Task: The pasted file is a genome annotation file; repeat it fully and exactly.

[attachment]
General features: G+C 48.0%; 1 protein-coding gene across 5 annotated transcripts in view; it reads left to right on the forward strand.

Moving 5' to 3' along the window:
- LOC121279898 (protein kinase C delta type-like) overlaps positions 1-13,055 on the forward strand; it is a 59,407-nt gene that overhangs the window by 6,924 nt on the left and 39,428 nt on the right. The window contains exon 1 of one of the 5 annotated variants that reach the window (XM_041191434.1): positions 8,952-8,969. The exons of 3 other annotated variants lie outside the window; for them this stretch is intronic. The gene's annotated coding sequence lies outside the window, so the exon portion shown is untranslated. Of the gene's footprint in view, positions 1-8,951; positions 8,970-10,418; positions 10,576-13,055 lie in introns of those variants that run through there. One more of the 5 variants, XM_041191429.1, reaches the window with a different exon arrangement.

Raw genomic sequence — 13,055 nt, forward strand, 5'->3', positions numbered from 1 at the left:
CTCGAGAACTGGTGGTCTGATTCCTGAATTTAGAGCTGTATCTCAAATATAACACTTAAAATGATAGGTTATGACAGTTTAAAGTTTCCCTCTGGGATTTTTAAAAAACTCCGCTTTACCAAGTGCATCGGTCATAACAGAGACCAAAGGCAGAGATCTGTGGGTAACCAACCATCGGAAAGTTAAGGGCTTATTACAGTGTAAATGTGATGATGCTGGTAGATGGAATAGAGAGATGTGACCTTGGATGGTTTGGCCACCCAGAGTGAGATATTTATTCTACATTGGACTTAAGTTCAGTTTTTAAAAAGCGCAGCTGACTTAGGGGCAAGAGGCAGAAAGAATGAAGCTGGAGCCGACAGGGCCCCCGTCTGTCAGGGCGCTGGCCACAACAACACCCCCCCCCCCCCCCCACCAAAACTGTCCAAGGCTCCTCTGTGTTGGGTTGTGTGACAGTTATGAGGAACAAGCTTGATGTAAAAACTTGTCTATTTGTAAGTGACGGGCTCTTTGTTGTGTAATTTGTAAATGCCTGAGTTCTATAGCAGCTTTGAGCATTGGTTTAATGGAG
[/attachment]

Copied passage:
General features: G+C 48.0%; 1 protein-coding gene across 5 annotated transcripts in view; it reads left to right on the forward strand.

Moving 5' to 3' along the window:
- LOC121279898 (protein kinase C delta type-like) overlaps positions 1-13,055 on the forward strand; it is a 59,407-nt gene that overhangs the window by 6,924 nt on the left and 39,428 nt on the right. The window contains exon 1 of one of the 5 annotated variants that reach the window (XM_041191434.1): positions 8,952-8,969. The exons of 3 other annotated variants lie outside the window; for them this stretch is intronic. The gene's annotated coding sequence lies outside the window, so the exon portion shown is untranslated. Of the gene's footprint in view, positions 1-8,951; positions 8,970-10,418; positions 10,576-13,055 lie in introns of those variants that run through there. One more of the 5 variants, XM_041191429.1, reaches the window with a different exon arrangement.

Raw genomic sequence — 13,055 nt, forward strand, 5'->3', positions numbered from 1 at the left:
CTCGAGAACTGGTGGTCTGATTCCTGAATTTAGAGCTGTATCTCAAATATAACACTTAAAATGATAGGTTATGACAGTTTAAAGTTTCCCTCTGGGATTTTTAAAAAACTCCGCTTTACCAAGTGCATCGGTCATAACAGAGACCAAAGGCAGAGATCTGTGGGTAACCAACCATCGGAAAGTTAAGGGCTTATTACAGTGTAAATGTGATGATGCTGGTAGATGGAATAGAGAGATGTGACCTTGGATGGTTTGGCCACCCAGAGTGAGATATTTATTCTACATTGGACTTAAGTTCAGTTTTTAAAAAGCGCAGCTGACTTAGGGGCAAGAGGCAGAAAGAATGAAGCTGGAGCCGACAGGGCCCCCGTCTGTCAGGGCGCTGGCCACAACAACACCCCCCCCCCCCCCCCACCAAAACTGTCCAAGGCTCCTCTGTGTTGGGTTGTGTGACAGTTATGAGGAACAAGCTTGATGTAAAAACTTGTCTATTTGTAAGTGACGGGCTCTTTGTTGTGTAATTTGTAAATGCCTGAGTTCTATAGCAGCTTTGAGCATTGGTTTAATGGAG